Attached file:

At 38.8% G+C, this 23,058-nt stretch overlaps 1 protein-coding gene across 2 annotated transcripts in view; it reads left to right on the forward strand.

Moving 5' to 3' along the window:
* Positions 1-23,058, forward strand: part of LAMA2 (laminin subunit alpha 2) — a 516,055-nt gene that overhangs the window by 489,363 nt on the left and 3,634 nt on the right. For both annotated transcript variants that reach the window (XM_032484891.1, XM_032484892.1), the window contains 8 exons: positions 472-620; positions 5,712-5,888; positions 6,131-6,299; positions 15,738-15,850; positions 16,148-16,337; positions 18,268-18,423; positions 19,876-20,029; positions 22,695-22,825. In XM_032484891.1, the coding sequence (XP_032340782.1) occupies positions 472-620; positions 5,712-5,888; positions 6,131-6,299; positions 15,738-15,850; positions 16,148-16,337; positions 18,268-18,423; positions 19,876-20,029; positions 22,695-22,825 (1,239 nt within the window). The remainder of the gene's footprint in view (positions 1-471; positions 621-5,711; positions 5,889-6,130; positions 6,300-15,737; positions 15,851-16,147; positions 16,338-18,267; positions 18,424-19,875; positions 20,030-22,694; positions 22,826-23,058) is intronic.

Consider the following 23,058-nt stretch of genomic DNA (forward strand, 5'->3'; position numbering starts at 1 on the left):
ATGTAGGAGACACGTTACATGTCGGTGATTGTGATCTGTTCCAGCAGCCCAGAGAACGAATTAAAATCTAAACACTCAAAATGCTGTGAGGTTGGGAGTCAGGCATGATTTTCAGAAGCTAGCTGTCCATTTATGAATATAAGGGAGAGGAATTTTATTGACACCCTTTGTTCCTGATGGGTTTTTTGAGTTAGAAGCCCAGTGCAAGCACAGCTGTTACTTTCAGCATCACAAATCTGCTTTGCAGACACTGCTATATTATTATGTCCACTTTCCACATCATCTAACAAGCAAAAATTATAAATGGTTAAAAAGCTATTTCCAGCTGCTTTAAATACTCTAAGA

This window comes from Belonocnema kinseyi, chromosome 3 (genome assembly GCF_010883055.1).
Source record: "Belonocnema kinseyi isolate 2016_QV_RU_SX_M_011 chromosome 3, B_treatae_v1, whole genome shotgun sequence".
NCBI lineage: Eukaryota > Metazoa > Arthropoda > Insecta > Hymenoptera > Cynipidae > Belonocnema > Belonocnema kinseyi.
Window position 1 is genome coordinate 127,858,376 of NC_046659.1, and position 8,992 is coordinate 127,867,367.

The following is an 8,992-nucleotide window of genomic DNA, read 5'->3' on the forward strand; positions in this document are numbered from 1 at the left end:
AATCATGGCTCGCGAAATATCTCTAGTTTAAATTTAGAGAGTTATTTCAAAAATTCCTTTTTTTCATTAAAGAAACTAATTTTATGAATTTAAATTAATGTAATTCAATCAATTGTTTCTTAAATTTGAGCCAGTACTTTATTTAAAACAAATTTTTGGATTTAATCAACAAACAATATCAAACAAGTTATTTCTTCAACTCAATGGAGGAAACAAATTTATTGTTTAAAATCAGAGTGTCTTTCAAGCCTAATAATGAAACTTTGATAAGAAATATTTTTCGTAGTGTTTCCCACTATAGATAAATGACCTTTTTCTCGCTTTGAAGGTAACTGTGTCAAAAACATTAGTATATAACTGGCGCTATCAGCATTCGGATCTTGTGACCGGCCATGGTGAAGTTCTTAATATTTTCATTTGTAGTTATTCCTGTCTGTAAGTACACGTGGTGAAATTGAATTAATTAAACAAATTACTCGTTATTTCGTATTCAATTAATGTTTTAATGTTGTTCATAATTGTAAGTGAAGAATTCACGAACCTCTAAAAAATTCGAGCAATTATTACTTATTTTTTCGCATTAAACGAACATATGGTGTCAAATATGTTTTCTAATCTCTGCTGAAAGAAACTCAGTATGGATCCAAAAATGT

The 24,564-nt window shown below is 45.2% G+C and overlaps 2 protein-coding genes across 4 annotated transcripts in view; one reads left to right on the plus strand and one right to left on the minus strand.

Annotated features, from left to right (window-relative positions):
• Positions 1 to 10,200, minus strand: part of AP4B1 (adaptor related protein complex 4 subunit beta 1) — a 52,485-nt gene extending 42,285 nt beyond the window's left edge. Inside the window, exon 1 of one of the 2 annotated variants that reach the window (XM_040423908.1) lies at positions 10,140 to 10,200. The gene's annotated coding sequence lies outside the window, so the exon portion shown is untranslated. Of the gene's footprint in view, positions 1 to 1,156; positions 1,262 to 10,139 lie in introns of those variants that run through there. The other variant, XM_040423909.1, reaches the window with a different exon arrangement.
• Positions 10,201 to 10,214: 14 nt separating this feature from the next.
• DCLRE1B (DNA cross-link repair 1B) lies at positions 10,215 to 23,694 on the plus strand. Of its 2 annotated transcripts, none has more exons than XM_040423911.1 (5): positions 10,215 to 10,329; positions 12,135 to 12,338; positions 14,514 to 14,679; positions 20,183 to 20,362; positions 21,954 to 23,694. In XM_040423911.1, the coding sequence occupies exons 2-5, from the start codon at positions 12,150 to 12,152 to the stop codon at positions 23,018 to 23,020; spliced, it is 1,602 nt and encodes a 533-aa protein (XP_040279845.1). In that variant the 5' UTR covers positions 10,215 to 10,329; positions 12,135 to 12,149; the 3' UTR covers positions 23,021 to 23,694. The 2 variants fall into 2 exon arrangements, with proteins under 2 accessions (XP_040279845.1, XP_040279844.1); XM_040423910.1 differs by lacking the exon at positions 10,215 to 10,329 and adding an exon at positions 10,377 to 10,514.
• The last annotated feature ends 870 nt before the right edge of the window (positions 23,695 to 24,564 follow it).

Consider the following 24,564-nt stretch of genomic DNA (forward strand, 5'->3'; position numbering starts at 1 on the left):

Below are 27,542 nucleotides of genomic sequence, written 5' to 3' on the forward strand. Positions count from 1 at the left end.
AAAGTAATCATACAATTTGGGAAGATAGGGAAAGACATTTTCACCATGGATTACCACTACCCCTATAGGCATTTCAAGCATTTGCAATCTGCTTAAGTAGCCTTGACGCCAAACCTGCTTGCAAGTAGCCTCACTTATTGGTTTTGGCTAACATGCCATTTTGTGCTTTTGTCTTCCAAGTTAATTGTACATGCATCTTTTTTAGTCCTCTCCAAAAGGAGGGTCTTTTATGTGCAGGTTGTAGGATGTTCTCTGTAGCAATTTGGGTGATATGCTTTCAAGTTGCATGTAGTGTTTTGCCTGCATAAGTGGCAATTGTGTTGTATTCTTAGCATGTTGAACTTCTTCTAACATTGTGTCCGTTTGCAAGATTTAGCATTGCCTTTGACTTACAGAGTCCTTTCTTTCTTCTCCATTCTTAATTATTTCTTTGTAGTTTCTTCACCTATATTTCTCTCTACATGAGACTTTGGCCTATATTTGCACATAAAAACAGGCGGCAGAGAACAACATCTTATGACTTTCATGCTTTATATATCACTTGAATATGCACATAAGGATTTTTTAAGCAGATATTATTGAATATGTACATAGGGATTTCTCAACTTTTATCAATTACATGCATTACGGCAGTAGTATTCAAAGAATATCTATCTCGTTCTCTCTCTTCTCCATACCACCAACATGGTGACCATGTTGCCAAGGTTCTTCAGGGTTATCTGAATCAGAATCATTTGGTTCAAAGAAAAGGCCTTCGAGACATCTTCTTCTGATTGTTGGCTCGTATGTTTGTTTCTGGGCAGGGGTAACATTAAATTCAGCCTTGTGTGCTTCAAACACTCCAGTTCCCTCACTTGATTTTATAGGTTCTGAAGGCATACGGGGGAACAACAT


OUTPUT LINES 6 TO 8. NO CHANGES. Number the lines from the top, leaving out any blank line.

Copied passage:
This window comes from Belonocnema kinseyi, chromosome 3 (genome assembly GCF_010883055.1).
Source record: "Belonocnema kinseyi isolate 2016_QV_RU_SX_M_011 chromosome 3, B_treatae_v1, whole genome shotgun sequence".
NCBI lineage: Eukaryota > Metazoa > Arthropoda > Insecta > Hymenoptera > Cynipidae > Belonocnema > Belonocnema kinseyi.